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Theresa May pushes for Saudi energy giant to list shares in London

Theresa May has pushed for one of the world's largest companies to list its shares on the London Stock Exchange during talks in Riyadh.

Saudi firm Aramco is preparing for flotation and the City is pitching to host the international side of the momentous deal.

The energy giant is claimed to be the most valuable in the world and London is vying with other major financial capitals to secure the listing.

The Prime Minister, accompanied by LSE chief Xavier Rolet, "set out the advantages" of doing business in the UK to the company's boss, energy minister Khalid Al-Falih.

Around 5% of the company's shares are expected to be sold.

A No 10 official said: "In the discussion the PM has set out the sort of depth of expertise that there is in London and the UK in terms of financial services also with the supporting ecosystem - accountancy and legal and also the depth of investment opportunities that there are in the UK. That's come up at various meetings.

"The Prime Minister set out the advantages and the opportunities which are available in London (for an Aramco listing.)

"She set out the wealth of investment opportunity and proven experience that we have."

Mrs May signed a deal for Britain to help modernise life and trade in Saudi Arabia at talks with King Salman.

Over the next 13 years the kingdom wants to reduce its reliance on oil exports, increase the number of women in work and boost access to culture.

The state has long faced protests over its poor record on women's rights and is facing intense condemnation over its military action in Yemen.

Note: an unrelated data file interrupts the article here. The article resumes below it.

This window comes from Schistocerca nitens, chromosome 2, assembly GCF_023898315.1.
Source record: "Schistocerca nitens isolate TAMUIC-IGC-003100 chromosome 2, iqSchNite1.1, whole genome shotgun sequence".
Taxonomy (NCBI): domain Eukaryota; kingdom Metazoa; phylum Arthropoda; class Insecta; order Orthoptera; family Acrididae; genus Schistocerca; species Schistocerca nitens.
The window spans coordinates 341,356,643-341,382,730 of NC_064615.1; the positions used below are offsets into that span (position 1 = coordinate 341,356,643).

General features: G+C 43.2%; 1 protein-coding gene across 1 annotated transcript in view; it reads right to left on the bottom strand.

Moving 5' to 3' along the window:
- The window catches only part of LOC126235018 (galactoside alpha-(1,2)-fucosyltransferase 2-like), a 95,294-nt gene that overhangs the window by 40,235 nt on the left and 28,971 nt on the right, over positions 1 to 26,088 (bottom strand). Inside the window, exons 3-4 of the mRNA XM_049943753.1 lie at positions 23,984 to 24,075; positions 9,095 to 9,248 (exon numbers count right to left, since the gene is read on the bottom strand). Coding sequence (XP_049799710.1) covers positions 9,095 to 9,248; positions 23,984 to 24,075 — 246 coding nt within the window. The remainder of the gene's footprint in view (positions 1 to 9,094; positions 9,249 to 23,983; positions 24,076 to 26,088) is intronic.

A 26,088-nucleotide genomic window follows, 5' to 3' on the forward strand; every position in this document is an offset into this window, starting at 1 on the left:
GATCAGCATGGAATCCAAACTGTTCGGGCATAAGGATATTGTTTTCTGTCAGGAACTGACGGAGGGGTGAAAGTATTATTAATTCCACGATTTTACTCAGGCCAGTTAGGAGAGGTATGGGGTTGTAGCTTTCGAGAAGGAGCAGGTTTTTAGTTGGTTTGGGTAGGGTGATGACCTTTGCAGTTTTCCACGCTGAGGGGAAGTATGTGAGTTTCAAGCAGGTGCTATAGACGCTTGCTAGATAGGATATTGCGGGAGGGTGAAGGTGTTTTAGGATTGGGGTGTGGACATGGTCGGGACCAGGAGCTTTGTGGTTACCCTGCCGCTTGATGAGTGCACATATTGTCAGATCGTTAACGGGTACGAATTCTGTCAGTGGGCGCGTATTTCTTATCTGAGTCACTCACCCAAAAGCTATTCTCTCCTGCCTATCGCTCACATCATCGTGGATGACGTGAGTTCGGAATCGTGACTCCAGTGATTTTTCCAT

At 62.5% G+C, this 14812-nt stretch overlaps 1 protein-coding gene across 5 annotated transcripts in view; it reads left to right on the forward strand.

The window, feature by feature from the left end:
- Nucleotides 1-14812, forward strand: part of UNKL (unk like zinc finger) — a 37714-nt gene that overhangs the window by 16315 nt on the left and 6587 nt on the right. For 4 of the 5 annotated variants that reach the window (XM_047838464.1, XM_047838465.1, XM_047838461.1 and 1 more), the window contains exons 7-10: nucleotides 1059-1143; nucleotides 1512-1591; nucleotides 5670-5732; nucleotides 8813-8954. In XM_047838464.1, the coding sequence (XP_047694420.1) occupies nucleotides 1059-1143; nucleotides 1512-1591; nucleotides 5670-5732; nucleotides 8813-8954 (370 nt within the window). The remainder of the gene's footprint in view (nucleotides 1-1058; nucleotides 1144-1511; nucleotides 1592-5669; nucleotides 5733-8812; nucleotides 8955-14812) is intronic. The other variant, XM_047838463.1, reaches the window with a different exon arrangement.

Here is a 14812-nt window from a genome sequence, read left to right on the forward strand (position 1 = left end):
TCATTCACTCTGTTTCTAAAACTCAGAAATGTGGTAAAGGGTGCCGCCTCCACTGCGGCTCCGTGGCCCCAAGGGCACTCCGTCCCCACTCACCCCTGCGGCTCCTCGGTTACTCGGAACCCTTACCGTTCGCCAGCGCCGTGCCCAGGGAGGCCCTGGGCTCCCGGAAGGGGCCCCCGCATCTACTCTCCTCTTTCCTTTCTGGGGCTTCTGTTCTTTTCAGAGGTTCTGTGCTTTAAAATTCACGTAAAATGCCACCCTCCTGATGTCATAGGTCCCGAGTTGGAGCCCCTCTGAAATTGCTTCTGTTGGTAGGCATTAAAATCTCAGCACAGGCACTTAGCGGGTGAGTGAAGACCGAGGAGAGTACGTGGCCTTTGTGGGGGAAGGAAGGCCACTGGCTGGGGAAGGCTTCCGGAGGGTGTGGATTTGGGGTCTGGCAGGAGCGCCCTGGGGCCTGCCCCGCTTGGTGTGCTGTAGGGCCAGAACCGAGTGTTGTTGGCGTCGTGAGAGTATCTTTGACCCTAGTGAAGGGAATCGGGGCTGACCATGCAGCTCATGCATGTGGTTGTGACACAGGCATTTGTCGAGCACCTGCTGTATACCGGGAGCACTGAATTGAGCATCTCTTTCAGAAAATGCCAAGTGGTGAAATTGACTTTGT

Mrs May has made clear she intends to engage with the kingdom rather than "standing on the sidelines and sniping''.

Mrs May and the king discussed "working together to address the humanitarian situation in Yemen", No 10 said.

During the meeting at the Royal Palace, King Salman awarded the Prime Minister the Order of King Abdulaziz, an honour that has been bestowed previously on other leaders including David Cameron, Barack Obama and Japan's Prime Minister Shinzo Abe.

Allan Hogarth, head of policy and government affairs for Amnesty International UK, said: "Financial trading is obviously an important part of the British economy, but we're saying to Mrs May 'don't sacrifice our human rights values on the altar of commerce'.

"In these fevered Brexit times, it's especially important that Theresa May's vision of a global Britain doesn't mean us losing sight of human rights.

"As well as securing trade deals, Britain needs to be standing up for things like equality, fair trials and freedom of speech."

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